by James Eterno; UFT Chapter Leader; Jamaica High School
Bloggers and others have already pointed out the negative aspects of the new parking agreement between the UFT and the City Department of Transportation. Jeff Kaufman was absolutely correct in his previous post here that the UFT acted contrary to a resolution that was passed in January which said that we would not give up any of our placards. We gave up tens of thousands of them.
The old system of giving virtually everyone a placard who asked for one (in many schools) and delegating the spots, daily on a first-come-first-served basis, was probably the fairest way to allocate parking. However, nobody was guaranteed a placard or a spot, even if a school had ample parking. The new agreement for the first time gives UFT members, through their Chapter Leader, a real voice in how a school determines its parking procedures. This is a right we never had before. As a Chapter Leader, I have negotiated many agreements on parking with nothing on paper to back me up. Now, we have some say in the process.
The actual language of Paragraph 3 of the parking agreement states: "With respect to the recipients of the on-street and off-street placards, principals and the United Federation of Teachers (UFT) Chapter Leaders will decide on one of the following distribution methods: (1) assignment to individual staff; (2) pooling of placards for use each day; or (3) some combination of these two options." The paragraph further states that if the Chapter Leader and Principal cannot agree, then the UFT President and the Commissioner of the Office of Labor Relations, or their respective designees, will make a final decision.
While this is not independent arbitration, the UFT President is involved in the dispute resolution process. This agreement marks the first time the UFT has used collective bargaining to empower us since Circular 6 was negotiated way back in 1996. Since that time, it has been one concession after another. Here, in exchange for giving up tens of thousands of parking placards, we have gained a voice in how the actual parking spaces are allocated.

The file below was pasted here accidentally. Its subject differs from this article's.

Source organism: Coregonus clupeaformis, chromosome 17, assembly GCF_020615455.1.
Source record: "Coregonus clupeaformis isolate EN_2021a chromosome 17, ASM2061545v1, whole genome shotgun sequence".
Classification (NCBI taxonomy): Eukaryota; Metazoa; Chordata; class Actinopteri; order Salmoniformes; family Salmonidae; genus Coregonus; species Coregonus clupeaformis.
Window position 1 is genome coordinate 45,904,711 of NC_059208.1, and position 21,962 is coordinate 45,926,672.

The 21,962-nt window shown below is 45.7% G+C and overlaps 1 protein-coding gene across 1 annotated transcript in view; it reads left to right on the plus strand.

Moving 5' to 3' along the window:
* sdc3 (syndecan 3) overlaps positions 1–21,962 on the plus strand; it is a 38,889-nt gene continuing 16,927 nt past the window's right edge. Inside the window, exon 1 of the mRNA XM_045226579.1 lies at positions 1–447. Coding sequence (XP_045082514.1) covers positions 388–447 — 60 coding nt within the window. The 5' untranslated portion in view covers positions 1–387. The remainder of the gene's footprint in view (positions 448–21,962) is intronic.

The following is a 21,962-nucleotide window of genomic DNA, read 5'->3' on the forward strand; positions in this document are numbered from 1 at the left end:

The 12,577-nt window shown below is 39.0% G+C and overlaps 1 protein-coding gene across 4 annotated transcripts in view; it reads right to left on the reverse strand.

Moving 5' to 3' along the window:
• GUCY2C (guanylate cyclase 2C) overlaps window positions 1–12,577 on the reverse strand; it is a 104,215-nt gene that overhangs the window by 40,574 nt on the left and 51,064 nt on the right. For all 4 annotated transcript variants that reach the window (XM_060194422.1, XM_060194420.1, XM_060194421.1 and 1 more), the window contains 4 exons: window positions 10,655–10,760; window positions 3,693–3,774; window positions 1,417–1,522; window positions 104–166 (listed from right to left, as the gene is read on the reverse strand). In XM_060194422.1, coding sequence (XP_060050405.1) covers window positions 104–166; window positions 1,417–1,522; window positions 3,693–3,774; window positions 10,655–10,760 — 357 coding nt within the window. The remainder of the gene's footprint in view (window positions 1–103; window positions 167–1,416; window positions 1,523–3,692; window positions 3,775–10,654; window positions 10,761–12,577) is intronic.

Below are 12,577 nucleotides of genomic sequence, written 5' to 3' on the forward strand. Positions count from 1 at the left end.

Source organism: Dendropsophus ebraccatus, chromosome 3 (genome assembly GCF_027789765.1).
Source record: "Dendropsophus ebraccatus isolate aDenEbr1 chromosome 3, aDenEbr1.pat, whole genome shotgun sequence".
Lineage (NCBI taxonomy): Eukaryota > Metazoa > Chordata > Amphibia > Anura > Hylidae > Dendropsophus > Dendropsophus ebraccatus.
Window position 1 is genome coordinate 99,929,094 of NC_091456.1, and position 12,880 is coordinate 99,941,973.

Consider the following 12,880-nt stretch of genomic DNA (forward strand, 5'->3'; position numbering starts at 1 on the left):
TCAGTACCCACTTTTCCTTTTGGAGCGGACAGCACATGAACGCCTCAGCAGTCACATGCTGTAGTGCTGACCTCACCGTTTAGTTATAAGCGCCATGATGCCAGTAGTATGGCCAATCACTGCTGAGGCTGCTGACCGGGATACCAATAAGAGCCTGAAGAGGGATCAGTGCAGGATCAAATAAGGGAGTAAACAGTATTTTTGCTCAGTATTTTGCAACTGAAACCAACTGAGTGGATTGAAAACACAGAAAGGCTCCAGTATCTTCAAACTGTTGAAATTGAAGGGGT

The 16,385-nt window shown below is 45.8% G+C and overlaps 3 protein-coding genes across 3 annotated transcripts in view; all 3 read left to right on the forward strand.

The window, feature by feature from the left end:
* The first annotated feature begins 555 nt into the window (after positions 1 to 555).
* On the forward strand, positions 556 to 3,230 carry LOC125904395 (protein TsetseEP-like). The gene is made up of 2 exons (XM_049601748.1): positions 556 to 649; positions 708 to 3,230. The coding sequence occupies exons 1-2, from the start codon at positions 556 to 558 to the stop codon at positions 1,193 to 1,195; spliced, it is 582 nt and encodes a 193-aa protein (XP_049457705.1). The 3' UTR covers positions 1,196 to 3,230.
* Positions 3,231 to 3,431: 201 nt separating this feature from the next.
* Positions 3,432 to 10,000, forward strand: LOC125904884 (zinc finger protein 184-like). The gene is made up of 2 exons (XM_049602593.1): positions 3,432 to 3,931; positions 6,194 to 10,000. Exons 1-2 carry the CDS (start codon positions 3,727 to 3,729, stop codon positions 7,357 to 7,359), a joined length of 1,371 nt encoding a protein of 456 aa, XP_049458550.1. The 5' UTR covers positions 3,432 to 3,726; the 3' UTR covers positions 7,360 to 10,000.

Now the question comes down to the implementation of the agreement. I recommend that every Chapter Leader ask his/her Principal how many spots, both off the street and on the street, a school has been allocated. If it is too low, then appeal. Find places on school grounds to show that there is "additional off-street space that is underutilized" and appeal through the Mayor's Office of Operations. Next, find out about the building's current parking arrangements. I often drive by a school that has one spot on the grounds where the Principal parks. That staff should scream loudly. Even if they don't get any new spaces, they now have a little leverage over the Principal. What will the Principal do in exchange for his/her parking space? Maybe we can get something.
In any school where there are reserved spaces for a Principal or the custodian or someone else, the UFT members should negotiate through this agreement to ask what the administration is offering in exchange for keeping their individual spots? We might be able to make some gains in terms of parking or we could negotiate away spots for something else the Chapter wants. Rank and file UFT members should make sure that their Chapter Leader involves them in the decision-making process, and they should hold the Chapter Leader accountable if he/she does not.
The parking agreement does not exactly give us a huge say in our working conditions, but it gives us something, which is more than we usually have these days.